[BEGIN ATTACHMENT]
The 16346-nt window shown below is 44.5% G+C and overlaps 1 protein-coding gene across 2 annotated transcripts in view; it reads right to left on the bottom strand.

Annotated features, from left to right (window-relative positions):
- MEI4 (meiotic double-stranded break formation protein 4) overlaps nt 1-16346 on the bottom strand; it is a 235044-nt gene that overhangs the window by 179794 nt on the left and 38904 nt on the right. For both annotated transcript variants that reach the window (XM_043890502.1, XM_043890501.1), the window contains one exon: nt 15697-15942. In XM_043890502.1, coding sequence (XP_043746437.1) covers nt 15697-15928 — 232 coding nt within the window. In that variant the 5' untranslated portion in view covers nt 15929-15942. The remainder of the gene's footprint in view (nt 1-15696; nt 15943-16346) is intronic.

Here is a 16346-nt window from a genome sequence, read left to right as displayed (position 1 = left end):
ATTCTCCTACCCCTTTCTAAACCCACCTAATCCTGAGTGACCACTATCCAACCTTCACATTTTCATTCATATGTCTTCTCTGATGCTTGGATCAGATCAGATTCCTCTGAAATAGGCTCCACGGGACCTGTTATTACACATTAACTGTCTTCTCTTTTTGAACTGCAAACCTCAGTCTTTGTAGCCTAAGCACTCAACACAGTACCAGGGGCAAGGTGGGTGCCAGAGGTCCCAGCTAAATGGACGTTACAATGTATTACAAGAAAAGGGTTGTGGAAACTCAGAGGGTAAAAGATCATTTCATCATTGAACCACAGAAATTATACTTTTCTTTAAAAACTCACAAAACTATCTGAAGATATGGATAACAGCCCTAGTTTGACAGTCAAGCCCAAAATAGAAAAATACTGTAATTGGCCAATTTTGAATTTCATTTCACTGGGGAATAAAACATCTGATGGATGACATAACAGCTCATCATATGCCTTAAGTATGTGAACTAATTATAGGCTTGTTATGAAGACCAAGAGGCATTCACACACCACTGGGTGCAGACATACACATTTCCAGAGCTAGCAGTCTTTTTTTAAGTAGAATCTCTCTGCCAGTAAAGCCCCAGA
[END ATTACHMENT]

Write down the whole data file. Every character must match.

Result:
The 16346-nt window shown below is 44.5% G+C and overlaps 1 protein-coding gene across 2 annotated transcripts in view; it reads right to left on the bottom strand.

Annotated features, from left to right (window-relative positions):
- MEI4 (meiotic double-stranded break formation protein 4) overlaps nt 1-16346 on the bottom strand; it is a 235044-nt gene that overhangs the window by 179794 nt on the left and 38904 nt on the right. For both annotated transcript variants that reach the window (XM_043890502.1, XM_043890501.1), the window contains one exon: nt 15697-15942. In XM_043890502.1, coding sequence (XP_043746437.1) covers nt 15697-15928 — 232 coding nt within the window. In that variant the 5' untranslated portion in view covers nt 15929-15942. The remainder of the gene's footprint in view (nt 1-15696; nt 15943-16346) is intronic.

Here is a 16346-nt window from a genome sequence, read left to right as displayed (position 1 = left end):
ATTCTCCTACCCCTTTCTAAACCCACCTAATCCTGAGTGACCACTATCCAACCTTCACATTTTCATTCATATGTCTTCTCTGATGCTTGGATCAGATCAGATTCCTCTGAAATAGGCTCCACGGGACCTGTTATTACACATTAACTGTCTTCTCTTTTTGAACTGCAAACCTCAGTCTTTGTAGCCTAAGCACTCAACACAGTACCAGGGGCAAGGTGGGTGCCAGAGGTCCCAGCTAAATGGACGTTACAATGTATTACAAGAAAAGGGTTGTGGAAACTCAGAGGGTAAAAGATCATTTCATCATTGAACCACAGAAATTATACTTTTCTTTAAAAACTCACAAAACTATCTGAAGATATGGATAACAGCCCTAGTTTGACAGTCAAGCCCAAAATAGAAAAATACTGTAATTGGCCAATTTTGAATTTCATTTCACTGGGGAATAAAACATCTGATGGATGACATAACAGCTCATCATATGCCTTAAGTATGTGAACTAATTATAGGCTTGTTATGAAGACCAAGAGGCATTCACACACCACTGGGTGCAGACATACACATTTCCAGAGCTAGCAGTCTTTTTTTAAGTAGAATCTCTCTGCCAGTAAAGCCCCAGA